British eyebrows may have been raised during Senator John McCain's funeral when the familiar notes of God Save The Queen were heard.
The anthem of the departed colonial power might seem an odd choice to be played at the memorial for the Vietnam War hero, who died last week from cancer at 81.
So why was it played? Actually, it wasn't.
In short: it was not the British national anthem but My Country Tis of Thee, a US song from 1832 featuring the same melody.
The tune has a long history.
Beethoven, Haydn and Brahms were among the scores of composers to have used the notes in some of their own compositions.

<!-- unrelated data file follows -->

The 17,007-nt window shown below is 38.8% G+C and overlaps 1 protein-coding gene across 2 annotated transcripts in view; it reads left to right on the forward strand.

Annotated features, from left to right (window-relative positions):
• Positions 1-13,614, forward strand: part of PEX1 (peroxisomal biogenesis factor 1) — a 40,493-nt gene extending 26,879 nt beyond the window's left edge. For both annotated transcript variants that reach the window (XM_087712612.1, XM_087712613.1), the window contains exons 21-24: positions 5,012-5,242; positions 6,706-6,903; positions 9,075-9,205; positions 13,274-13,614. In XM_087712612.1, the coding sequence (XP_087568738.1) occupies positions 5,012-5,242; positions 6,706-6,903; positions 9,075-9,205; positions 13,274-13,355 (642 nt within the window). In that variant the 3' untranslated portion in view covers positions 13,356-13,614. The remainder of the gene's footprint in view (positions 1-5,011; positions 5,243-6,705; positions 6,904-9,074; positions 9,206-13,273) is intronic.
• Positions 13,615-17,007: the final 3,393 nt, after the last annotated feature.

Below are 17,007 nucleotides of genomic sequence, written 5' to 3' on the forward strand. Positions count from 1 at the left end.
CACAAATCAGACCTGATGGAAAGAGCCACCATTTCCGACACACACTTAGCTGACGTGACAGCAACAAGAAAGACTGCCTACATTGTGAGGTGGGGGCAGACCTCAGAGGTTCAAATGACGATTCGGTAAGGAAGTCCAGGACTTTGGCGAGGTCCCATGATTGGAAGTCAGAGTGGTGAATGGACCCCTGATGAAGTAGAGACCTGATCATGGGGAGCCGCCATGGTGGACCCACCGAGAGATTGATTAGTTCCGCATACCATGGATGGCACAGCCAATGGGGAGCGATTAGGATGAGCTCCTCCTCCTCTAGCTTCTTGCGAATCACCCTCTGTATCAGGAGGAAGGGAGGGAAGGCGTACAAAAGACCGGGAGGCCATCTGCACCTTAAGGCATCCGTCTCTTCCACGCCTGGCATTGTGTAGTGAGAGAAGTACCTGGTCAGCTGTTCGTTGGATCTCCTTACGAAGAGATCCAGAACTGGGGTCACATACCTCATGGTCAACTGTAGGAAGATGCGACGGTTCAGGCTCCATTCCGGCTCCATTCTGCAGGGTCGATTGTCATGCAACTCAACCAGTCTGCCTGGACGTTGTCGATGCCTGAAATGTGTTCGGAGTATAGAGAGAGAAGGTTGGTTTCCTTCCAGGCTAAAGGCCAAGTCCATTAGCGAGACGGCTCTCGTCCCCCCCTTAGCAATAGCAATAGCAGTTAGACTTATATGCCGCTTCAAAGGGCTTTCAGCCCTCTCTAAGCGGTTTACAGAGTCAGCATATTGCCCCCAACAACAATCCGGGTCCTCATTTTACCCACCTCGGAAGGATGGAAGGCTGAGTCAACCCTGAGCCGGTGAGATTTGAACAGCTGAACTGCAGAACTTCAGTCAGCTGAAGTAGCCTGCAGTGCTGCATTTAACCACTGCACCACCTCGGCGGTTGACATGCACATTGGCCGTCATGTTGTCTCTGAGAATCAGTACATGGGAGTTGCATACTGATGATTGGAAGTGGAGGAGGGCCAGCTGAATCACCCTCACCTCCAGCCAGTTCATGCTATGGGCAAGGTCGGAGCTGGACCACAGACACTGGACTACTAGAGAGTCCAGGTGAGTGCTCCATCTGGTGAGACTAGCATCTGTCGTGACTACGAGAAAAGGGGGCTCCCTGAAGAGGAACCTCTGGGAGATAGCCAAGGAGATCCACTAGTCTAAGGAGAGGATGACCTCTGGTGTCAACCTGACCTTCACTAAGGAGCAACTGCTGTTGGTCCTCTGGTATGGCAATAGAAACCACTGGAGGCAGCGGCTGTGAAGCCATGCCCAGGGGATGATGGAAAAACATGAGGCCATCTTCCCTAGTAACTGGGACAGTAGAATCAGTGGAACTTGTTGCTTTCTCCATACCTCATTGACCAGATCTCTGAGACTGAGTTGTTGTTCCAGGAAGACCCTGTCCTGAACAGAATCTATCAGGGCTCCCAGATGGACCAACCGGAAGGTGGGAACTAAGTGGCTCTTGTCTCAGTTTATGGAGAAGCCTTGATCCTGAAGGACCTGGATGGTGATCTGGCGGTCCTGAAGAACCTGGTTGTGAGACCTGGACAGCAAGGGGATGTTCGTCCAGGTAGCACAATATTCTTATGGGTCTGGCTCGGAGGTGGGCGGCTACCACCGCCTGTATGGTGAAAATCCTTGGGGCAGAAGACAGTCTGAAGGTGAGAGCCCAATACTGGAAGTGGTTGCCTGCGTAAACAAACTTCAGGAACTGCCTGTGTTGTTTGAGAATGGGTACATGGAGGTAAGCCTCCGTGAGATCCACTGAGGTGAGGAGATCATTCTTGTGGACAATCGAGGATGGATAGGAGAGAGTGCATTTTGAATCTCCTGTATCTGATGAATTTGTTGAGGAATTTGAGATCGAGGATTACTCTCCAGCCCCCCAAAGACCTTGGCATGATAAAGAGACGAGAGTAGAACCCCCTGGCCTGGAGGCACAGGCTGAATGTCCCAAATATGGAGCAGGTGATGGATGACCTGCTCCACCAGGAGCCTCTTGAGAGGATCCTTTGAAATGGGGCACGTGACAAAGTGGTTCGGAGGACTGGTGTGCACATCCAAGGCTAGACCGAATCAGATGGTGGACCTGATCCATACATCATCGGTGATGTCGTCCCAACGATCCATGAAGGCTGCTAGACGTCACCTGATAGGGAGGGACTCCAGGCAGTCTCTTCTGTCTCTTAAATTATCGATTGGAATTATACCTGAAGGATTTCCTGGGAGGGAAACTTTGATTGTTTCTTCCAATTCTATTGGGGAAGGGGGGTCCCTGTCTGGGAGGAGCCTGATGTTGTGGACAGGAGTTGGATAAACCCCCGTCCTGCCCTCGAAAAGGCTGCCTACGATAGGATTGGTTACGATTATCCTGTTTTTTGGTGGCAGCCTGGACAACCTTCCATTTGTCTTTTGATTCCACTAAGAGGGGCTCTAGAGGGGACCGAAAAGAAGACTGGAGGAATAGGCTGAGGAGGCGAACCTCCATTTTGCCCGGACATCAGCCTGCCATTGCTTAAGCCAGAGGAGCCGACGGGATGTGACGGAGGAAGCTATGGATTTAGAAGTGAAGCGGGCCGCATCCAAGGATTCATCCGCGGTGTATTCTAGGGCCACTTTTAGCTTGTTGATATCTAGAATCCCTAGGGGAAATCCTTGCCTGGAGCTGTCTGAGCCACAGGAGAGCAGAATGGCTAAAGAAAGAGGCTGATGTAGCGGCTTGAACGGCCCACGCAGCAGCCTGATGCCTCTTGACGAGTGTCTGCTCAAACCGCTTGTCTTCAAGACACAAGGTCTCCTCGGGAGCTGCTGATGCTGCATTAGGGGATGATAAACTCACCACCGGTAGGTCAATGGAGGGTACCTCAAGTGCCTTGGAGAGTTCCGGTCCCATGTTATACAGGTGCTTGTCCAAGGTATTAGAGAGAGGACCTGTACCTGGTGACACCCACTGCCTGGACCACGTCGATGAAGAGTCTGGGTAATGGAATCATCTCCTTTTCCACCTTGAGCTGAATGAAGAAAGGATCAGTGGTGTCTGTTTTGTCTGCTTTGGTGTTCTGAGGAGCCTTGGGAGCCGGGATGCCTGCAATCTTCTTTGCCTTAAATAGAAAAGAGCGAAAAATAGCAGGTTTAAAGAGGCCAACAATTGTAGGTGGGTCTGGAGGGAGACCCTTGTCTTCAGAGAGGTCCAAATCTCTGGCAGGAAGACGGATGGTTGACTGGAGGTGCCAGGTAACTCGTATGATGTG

The melody was also used as the national anthem of Prussia and is still heard in Liechtenstein.
Yet the origins remain a mystery.
The son of British composer Henry Carey claimed his father wrote it in London in 1740.
But some music historians argue it was based on a still earlier tune, with English composer John Bull, the French court composer Jean-Baptiste Lully and a military hymn from Switzerland all mooted as the source.
According to the Library of Congress, first US president George Washington was greeted with the tune at his inauguration in 1789. The lyrics that day were:
Hail, thou auspicious day!
For let America
Thy praise resound.
Joy to our native land!
Let every heart expand,
For Washington's at hand,
With glory crowned.